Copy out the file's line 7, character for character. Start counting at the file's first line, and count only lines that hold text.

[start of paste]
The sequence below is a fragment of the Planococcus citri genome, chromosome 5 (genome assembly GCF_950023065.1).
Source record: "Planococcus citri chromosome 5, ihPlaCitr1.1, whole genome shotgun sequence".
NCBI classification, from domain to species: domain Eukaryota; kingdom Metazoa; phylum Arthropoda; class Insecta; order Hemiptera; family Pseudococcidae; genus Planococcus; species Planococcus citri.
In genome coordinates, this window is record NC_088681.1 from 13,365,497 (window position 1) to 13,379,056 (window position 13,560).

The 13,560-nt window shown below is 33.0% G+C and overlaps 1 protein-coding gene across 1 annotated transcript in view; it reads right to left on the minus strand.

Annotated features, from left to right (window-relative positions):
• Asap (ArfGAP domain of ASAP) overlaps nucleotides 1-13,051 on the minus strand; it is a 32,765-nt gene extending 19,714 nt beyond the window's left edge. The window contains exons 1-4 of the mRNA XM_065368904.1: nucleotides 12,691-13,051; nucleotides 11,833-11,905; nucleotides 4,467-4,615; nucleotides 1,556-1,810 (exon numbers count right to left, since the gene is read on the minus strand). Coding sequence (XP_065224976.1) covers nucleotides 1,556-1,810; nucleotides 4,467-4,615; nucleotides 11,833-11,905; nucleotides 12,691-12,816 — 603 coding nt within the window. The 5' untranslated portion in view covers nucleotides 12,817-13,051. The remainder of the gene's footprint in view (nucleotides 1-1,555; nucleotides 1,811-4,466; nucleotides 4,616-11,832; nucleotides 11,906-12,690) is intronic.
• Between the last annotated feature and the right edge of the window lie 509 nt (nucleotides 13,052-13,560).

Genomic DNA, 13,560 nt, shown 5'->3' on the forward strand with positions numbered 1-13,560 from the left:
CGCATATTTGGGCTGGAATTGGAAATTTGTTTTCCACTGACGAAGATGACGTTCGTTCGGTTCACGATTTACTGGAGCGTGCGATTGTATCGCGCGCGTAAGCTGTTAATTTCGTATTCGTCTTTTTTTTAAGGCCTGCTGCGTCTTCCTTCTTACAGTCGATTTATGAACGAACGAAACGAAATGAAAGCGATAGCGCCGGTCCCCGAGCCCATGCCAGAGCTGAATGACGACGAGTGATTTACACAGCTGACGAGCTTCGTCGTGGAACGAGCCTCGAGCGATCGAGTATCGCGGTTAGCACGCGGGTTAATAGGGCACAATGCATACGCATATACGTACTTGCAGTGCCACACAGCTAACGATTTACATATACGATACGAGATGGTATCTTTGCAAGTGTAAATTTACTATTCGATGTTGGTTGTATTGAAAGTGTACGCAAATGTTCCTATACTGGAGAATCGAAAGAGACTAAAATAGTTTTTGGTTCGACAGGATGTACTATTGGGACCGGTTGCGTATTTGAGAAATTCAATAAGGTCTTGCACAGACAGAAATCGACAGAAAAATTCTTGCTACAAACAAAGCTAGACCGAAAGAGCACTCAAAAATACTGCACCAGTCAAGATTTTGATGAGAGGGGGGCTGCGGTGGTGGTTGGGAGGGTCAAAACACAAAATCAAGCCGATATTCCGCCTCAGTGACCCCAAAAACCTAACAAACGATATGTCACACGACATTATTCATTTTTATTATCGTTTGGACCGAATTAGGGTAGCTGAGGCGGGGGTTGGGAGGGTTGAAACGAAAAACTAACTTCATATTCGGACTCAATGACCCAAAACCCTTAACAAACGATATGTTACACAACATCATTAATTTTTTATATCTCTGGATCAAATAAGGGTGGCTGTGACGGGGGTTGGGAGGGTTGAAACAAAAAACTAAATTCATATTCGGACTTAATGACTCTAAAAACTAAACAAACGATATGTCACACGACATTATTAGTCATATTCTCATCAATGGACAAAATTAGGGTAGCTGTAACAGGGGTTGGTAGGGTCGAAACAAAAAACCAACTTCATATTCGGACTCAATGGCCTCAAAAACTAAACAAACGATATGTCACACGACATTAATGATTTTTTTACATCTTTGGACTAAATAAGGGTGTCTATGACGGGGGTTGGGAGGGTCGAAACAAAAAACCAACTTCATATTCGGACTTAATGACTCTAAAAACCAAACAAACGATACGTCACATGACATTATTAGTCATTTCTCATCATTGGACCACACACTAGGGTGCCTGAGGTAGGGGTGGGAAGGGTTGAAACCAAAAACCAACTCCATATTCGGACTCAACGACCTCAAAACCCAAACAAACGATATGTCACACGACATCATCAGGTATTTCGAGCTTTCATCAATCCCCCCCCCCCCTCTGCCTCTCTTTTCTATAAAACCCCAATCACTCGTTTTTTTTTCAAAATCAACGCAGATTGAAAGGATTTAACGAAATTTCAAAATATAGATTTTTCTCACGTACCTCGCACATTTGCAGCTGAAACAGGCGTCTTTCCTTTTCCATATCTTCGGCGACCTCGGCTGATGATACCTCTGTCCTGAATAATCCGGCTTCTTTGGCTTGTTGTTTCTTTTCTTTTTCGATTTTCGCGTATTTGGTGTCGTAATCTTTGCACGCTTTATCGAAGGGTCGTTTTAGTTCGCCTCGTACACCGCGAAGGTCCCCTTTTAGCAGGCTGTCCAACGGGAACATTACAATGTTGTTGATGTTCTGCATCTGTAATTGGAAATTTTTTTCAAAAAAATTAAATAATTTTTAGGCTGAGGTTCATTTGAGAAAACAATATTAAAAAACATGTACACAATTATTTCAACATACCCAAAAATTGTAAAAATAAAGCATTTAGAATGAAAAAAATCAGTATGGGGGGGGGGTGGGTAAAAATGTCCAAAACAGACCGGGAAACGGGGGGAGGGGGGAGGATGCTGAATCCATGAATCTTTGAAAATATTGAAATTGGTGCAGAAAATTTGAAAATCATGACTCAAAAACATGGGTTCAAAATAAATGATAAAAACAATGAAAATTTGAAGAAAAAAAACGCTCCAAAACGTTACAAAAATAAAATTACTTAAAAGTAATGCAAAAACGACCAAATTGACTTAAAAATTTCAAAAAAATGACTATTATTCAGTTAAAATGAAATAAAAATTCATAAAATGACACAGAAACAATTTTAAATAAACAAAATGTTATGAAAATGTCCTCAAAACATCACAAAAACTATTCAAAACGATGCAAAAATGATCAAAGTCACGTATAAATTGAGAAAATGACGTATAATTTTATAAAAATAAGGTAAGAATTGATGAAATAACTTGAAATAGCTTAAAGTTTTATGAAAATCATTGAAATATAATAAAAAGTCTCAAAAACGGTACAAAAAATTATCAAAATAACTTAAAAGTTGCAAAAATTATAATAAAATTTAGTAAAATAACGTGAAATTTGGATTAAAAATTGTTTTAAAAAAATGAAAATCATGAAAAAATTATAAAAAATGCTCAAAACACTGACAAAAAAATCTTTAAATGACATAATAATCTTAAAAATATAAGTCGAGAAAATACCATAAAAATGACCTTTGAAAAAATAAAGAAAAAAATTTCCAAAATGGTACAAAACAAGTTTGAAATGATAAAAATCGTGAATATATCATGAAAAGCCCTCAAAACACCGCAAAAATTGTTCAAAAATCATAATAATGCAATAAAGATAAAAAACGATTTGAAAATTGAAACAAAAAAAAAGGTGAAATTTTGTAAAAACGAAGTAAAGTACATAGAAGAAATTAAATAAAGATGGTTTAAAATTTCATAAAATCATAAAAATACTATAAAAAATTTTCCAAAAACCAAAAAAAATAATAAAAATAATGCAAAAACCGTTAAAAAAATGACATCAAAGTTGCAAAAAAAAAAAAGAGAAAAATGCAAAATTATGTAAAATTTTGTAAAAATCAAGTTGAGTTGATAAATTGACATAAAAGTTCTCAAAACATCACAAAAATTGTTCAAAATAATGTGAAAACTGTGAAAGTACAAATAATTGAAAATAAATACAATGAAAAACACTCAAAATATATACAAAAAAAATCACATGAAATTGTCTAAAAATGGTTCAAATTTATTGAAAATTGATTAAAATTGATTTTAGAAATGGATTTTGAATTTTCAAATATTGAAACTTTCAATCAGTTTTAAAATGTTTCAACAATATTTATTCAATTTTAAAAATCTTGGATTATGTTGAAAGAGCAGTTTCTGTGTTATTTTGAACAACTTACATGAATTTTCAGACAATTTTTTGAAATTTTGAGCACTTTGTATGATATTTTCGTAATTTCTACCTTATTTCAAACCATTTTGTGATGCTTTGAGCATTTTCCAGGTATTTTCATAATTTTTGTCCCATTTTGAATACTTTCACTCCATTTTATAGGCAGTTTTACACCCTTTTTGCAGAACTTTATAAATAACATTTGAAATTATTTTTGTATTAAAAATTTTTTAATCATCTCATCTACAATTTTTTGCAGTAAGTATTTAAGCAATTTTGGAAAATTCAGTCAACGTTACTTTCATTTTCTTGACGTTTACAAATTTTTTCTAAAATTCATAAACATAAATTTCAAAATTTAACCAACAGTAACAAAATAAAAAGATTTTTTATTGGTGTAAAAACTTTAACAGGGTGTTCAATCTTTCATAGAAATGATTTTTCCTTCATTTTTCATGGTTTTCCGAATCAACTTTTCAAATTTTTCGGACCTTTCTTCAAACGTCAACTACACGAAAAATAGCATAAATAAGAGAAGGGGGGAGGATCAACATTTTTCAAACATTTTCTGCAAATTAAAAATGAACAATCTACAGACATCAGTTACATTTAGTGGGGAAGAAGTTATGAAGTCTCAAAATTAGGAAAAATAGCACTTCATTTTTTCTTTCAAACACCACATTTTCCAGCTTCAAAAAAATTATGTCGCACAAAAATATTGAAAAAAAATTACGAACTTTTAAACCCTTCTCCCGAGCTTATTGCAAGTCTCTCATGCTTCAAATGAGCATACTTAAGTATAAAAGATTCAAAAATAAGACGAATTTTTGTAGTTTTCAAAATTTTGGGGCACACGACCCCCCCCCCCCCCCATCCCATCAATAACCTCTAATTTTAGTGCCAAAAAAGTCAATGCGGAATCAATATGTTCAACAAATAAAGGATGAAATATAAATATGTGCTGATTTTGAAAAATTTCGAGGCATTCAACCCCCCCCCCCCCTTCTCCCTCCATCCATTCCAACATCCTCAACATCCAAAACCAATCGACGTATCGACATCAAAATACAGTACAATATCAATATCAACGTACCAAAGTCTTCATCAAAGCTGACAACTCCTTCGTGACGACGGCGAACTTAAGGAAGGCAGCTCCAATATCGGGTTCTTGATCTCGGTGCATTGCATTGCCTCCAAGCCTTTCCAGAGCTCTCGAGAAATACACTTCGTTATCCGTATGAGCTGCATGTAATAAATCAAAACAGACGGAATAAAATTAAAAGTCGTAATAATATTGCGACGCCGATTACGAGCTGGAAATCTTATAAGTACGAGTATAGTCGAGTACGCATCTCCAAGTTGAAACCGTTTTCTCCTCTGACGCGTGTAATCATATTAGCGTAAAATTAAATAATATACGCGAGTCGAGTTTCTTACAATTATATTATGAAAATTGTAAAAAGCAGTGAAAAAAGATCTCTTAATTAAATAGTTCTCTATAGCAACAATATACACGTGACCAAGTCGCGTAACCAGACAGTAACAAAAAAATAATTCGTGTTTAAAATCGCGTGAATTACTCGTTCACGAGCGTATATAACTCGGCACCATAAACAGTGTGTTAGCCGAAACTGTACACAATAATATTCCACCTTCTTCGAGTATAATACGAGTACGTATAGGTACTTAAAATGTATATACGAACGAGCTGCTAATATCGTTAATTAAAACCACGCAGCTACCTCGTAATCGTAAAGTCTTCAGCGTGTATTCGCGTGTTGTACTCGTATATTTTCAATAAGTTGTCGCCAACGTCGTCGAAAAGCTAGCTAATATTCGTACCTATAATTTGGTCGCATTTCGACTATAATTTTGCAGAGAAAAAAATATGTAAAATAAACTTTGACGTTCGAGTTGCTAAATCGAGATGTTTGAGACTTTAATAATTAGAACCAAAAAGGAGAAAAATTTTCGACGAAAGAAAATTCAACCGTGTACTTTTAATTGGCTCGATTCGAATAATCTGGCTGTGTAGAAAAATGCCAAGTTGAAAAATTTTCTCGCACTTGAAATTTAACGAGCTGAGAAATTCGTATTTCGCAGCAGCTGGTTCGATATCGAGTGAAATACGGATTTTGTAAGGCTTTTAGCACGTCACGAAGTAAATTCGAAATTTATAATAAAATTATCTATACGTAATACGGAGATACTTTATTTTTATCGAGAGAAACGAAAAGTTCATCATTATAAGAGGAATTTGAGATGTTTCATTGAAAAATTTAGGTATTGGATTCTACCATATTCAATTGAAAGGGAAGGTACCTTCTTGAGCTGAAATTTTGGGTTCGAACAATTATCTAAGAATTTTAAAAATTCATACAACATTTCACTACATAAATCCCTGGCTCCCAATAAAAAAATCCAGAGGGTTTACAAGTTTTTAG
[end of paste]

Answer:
• Asap (ArfGAP domain of ASAP) overlaps nucleotides 1-13,051 on the minus strand; it is a 32,765-nt gene extending 19,714 nt beyond the window's left edge. The window contains exons 1-4 of the mRNA XM_065368904.1: nucleotides 12,691-13,051; nucleotides 11,833-11,905; nucleotides 4,467-4,615; nucleotides 1,556-1,810 (exon numbers count right to left, since the gene is read on the minus strand). Coding sequence (XP_065224976.1) covers nucleotides 1,556-1,810; nucleotides 4,467-4,615; nucleotides 11,833-11,905; nucleotides 12,691-12,816 — 603 coding nt within the window. The 5' untranslated portion in view covers nucleotides 12,817-13,051. The remainder of the gene's footprint in view (nucleotides 1-1,555; nucleotides 1,811-4,466; nucleotides 4,616-11,832; nucleotides 11,906-12,690) is intronic.